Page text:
As a fan of Kurt Weill, this is one of my favourite albums, with contributions from artistes around the world including British ones such as Sting and Marianne Faithful.
This song is from the three-act musical comedy Happy End by Kurt Weill, Elisabeth Hauptmann and Bertolt Brecht. The trio wrote this after their success of The Threepenny Opera, which were both performed during the late 1920s, just before the depression at the Theatre am Schiffbauerdamm in Berlin.
Dagmar Krause a German singer, has a unique voice, which lends itself to the type of tragic ballads sung in Berlin Cabaret.
Whenever I pass by Lennon’s Barin Onslow Road in Southampton, I think of the song “Those Were the Days”. So for my Music Monday today, I present 5 different versions, so click on any of the underlined blue names to hear a YouTube track with video:
I first heard the song sung by Mary Hopkinwhen it went to No1 in the UK Charts in 1968. The Welsh folk-singer was one of the first to record on The Beatles‘ Apple label and it was produced by Paul McCartney. The words on this version are credited to Gene Raskin.
However the tune was originally from an old Russian folk song called “By the Long Road”(Dorogoi Dlinnoyu). Composed by Boris Fomin with words by the poet Konstantin Podrevsky. It deals with reminiscence upon youth and romantic idealism. So more-or less about the same thing and why it haunts me. The most popular version sung in Russian, is by Sergey Lazarev. The first recording of the song was made by Alexander Vertinsky in 1926.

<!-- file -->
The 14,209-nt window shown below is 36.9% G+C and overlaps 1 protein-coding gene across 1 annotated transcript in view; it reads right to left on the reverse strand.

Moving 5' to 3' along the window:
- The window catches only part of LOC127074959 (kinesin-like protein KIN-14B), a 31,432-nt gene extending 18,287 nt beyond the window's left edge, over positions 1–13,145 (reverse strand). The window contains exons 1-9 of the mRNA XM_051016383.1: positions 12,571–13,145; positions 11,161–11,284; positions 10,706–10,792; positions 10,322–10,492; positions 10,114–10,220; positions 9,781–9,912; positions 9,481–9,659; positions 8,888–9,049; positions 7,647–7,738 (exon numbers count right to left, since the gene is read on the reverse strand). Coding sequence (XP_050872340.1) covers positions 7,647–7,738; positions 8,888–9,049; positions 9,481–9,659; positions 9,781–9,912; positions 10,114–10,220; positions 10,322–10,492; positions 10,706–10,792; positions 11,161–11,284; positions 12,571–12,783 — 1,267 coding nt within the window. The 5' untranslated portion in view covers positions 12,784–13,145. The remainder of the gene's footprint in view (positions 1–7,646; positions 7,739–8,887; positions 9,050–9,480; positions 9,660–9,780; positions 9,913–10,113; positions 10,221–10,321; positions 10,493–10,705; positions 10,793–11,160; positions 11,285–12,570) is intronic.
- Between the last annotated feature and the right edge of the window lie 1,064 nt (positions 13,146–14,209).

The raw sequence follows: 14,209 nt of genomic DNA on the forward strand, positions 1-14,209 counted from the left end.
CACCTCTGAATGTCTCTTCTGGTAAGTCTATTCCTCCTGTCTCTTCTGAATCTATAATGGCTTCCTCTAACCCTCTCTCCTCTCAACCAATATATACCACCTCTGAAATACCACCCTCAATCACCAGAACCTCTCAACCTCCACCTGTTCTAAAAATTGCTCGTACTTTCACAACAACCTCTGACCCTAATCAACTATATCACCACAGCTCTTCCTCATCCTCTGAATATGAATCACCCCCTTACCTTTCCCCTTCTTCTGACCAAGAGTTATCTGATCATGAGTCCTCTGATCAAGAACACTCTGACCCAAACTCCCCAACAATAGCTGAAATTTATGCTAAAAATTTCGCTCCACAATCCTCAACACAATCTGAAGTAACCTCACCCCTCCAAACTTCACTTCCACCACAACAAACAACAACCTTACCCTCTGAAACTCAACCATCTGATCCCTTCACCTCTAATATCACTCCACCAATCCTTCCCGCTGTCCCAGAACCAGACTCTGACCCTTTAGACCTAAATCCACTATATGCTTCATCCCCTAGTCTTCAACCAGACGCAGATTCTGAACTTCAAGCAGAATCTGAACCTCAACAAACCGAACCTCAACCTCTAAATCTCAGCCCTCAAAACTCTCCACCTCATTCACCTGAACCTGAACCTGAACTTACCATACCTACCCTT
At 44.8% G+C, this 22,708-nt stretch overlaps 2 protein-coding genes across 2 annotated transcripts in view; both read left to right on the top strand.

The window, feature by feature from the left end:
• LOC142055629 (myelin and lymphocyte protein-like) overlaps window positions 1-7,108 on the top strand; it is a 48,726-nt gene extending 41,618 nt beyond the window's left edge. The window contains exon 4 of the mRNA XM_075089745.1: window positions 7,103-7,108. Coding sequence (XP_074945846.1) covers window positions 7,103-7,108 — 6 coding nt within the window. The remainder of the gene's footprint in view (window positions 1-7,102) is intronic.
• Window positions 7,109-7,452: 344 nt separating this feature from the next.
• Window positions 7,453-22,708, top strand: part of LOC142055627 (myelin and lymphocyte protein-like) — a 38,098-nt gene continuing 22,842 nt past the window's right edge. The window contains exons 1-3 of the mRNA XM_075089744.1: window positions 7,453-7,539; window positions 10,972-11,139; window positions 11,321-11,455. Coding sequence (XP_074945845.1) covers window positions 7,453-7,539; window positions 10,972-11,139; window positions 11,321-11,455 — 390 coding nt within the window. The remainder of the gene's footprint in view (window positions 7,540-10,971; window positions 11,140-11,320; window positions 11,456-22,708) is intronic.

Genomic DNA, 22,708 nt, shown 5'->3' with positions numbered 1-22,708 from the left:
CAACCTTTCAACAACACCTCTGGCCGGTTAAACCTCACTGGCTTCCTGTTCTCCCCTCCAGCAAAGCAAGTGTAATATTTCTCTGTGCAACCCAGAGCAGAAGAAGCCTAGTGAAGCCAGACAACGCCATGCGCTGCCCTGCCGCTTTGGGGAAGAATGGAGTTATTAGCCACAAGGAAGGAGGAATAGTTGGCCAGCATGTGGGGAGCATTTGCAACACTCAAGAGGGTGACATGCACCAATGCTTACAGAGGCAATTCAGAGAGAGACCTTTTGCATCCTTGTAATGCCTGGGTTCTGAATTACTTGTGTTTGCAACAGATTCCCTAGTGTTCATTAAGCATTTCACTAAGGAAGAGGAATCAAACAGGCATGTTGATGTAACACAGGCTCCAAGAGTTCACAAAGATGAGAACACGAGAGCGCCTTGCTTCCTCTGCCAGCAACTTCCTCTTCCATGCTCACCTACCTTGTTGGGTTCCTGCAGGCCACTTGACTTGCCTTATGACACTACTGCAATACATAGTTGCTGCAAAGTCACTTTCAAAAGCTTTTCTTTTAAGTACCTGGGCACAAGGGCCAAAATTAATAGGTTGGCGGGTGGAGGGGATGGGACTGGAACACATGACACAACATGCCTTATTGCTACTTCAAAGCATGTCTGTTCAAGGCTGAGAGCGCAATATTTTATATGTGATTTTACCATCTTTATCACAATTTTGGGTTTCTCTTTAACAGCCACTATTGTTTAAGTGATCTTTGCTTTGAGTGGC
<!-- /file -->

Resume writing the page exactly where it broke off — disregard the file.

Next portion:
After the Berlin wall came down in November 1989, I went to visit some British and American friends of mine working in Berlin. We went to a nightclub in East Berlin and Those were the Days by Mary Hopkin was played repeatedly after every few records.
Later in 1992, while I was working on the Algarve in Portugal, I went to a festival in Portimão and saw The Leningrad Cowboys, a Finnish rock band, perform their version in English.If you click on their name the short video that accompanies it is a real treat.
I think my favourite version has to be by The Paganini Duo, a gypsy band in Australia who play the traditional folk version with a violin.
A more recent cover, is sung movingly by Cynthia Lennonwith a backdrop of Beatles photos. So, we have come full circle now to Lennon‘s – I doubt if you will find me in the club now, but “those were the days”.
— for a Nº1 performance on The Jonathon Ross Show(ITV, Great Britain), of “Girls Like” by English rapper Tinie Tempah featuring the amazing Zara Larsson.
I think the young Swedish singer has a unique voice which she can belt out with little effort, while Tinie’s really complements hers on his track (and visa versa). This has to be my favourite dance song this year.